Cancer survivor Marci Moore is reading Kendi’s ‘How to Be an Anti-Racist’

The local author of ‘Love Letters From Your Life’ also recommends Melinda Gates’ ‘Moment of Lift.’
Marci Moore is the author of "Love Letters From Your Life." Courtesy of Marci Moore
Marci Moore is the author of "Love Letters From Your Life." Courtesy of Marci Moore
Published September 6

At the age of 12, Marci Moore was featured in the then-St. Petersburg Times in an article by journalist Peggy Peterman. Moore was running a weekly newspaper produced by a staff of kids, the Justice. Edited in her bedroom, it included an advice column (Dear Blabby), news (boys falling out of trees and needing stitches) and want ads (babysitters looking for jobs). Peterman described Moore as a mix of a whole lot of freckles and old folks’ business sense, “with a flair for writing.’’ These days Moore, 61, has a successful career as a consultant for nonprofit organizations. Although she is proud of her work success, Moore, a breast cancer survivor, never let go of her passion for the written word. This month, with co-author Mary Anne Radmacher, she publishes Love Letters from Your Life: Inspired Ways to Show up With Love. Published through Innergized! Inc. of Seminole, a company operated by her wife, Pam Williams, it includes passages on love and hope as well as small, encouraging assignments to help push readers past some of life’s obstacles.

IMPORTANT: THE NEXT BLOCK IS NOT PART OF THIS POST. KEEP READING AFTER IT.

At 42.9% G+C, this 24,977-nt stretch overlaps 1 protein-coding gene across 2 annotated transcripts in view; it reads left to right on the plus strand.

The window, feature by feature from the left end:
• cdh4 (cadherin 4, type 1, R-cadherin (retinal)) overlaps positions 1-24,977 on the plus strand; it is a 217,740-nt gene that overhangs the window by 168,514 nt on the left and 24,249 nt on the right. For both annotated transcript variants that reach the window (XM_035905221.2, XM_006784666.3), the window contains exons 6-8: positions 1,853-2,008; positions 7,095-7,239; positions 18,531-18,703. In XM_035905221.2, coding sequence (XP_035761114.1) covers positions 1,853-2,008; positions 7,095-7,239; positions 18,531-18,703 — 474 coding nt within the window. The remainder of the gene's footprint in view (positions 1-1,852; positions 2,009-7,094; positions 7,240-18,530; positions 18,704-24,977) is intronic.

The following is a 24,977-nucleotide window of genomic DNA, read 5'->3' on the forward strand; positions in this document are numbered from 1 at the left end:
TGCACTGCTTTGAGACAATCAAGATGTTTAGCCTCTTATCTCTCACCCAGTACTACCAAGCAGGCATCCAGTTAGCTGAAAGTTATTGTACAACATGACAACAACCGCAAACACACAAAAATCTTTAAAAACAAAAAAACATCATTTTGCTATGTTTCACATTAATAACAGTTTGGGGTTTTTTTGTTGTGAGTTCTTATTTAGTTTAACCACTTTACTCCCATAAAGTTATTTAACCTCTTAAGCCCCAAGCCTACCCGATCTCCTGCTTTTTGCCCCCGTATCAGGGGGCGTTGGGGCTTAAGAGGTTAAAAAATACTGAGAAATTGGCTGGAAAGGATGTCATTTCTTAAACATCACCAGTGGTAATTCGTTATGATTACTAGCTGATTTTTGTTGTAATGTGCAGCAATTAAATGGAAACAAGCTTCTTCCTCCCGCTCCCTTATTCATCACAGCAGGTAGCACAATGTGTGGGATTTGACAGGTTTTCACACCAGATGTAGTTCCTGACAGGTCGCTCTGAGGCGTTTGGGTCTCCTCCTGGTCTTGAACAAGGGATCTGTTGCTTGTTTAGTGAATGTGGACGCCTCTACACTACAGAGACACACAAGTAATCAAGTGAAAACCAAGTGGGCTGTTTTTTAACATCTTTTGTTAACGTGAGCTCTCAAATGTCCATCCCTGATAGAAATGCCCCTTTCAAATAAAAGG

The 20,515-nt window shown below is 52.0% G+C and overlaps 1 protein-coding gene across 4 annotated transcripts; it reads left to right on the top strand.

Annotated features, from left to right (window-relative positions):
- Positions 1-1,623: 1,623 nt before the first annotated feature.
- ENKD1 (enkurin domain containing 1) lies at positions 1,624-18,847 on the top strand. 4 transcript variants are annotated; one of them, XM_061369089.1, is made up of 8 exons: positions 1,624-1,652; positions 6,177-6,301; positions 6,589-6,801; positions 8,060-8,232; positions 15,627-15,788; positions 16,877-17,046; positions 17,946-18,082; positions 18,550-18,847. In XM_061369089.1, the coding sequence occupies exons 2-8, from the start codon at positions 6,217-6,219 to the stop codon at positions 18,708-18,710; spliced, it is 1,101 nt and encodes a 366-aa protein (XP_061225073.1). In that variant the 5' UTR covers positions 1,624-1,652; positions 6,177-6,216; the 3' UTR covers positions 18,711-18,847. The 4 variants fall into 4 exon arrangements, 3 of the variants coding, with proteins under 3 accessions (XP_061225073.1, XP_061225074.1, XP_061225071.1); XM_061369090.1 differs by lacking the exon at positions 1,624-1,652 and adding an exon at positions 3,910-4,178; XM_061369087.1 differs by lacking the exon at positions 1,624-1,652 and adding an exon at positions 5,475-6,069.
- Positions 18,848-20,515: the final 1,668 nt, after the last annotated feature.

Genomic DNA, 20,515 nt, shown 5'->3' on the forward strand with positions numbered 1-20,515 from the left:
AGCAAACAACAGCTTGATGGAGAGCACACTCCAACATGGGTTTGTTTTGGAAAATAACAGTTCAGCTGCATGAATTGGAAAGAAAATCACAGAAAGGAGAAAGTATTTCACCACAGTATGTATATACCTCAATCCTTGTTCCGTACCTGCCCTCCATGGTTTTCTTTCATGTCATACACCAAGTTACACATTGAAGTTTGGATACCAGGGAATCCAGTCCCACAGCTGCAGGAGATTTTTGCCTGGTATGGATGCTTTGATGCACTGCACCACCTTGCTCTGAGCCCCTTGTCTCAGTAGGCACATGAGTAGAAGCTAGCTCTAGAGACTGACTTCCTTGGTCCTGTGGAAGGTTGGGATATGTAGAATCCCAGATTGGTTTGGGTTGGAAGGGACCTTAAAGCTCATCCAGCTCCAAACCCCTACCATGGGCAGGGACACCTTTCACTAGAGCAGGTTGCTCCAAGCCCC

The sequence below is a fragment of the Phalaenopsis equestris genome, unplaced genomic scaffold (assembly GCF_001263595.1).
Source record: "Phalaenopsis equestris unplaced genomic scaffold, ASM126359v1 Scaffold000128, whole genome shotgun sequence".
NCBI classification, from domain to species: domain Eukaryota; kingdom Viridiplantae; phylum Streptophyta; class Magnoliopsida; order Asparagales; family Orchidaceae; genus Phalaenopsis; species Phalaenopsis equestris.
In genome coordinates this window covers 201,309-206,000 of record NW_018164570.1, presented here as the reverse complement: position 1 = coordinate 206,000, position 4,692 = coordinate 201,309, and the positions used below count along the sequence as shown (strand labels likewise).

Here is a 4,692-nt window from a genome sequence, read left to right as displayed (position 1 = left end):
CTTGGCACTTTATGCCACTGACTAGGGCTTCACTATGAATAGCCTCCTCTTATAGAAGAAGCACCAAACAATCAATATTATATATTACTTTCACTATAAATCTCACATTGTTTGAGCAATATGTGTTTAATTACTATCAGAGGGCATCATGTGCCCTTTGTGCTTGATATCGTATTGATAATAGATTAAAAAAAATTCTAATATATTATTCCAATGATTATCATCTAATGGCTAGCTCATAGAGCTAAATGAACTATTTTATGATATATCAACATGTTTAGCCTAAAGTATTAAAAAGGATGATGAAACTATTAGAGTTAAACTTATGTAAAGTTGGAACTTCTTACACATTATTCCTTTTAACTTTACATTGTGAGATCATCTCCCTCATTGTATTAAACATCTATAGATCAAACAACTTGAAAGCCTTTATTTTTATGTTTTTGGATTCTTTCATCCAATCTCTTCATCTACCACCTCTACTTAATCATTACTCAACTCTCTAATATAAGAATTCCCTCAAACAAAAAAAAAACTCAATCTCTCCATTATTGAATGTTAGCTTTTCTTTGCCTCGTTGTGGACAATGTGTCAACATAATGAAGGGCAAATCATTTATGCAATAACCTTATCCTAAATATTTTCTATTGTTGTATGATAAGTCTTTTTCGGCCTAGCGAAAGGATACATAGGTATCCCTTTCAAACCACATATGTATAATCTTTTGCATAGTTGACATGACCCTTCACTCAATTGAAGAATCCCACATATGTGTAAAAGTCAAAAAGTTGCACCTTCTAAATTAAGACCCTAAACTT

What’s on your nightstand?

The books I’m reading are on my nightstand and also my phone. I’ve read The Moment of Lift by Melinda Gates and How to be an Anti-Racist by Ibram X. Kendi. So far (How to Be an Anti-Racist) is incredible, but I’m only two chapters in.

Do you recommend The Moment of Lift?

Yes. The book shares the story of her work around the world (with the Bill and Melinda Gates Foundation). She has spent time looking at huge issues surrounding women living in poverty, and the book shares how strategically, over time things can change for women and their families. She is a strong advocate for birth control and points out how impossible it is for a woman in poor countries to get out of these difficult situations when she has seven children and barely an income coming into the home. She shows the value of supporting birth control access in these communities. I also have another book, Prognosis: A Memoir of My Brain by Sarah Vallance. I have this one because I had to deal with a traumatic brain injury when I was a teen, and once I had chemo, I was affected again by the past injury. It was very interesting and helpful. Her injury, however, was far more challenging than mine.


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